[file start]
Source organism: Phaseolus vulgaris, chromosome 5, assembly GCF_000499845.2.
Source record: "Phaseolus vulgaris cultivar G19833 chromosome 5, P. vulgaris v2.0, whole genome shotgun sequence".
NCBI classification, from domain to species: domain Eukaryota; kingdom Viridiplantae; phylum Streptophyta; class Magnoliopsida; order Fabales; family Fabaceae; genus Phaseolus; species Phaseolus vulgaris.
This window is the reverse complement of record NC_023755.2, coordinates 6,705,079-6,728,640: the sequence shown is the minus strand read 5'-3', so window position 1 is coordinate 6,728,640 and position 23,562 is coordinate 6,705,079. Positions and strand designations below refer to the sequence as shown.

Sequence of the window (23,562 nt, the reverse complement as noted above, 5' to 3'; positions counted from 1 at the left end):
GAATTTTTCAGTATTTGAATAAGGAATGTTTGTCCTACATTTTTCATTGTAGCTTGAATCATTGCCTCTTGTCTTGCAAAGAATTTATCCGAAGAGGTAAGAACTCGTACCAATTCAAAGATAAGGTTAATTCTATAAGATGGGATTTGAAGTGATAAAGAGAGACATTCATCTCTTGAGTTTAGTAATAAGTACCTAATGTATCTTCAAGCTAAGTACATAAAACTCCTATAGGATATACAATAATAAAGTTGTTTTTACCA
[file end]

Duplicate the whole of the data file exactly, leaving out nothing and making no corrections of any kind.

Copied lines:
Source organism: Phaseolus vulgaris, chromosome 5, assembly GCF_000499845.2.
Source record: "Phaseolus vulgaris cultivar G19833 chromosome 5, P. vulgaris v2.0, whole genome shotgun sequence".
NCBI classification, from domain to species: domain Eukaryota; kingdom Viridiplantae; phylum Streptophyta; class Magnoliopsida; order Fabales; family Fabaceae; genus Phaseolus; species Phaseolus vulgaris.
This window is the reverse complement of record NC_023755.2, coordinates 6,705,079-6,728,640: the sequence shown is the minus strand read 5'-3', so window position 1 is coordinate 6,728,640 and position 23,562 is coordinate 6,705,079. Positions and strand designations below refer to the sequence as shown.

Sequence of the window (23,562 nt, the reverse complement as noted above, 5' to 3'; positions counted from 1 at the left end):
GAATTTTTCAGTATTTGAATAAGGAATGTTTGTCCTACATTTTTCATTGTAGCTTGAATCATTGCCTCTTGTCTTGCAAAGAATTTATCCGAAGAGGTAAGAACTCGTACCAATTCAAAGATAAGGTTAATTCTATAAGATGGGATTTGAAGTGATAAAGAGAGACATTCATCTCTTGAGTTTAGTAATAAGTACCTAATGTATCTTCAAGCTAAGTACATAAAACTCCTATAGGATATACAATAATAAAGTTGTTTTTACCA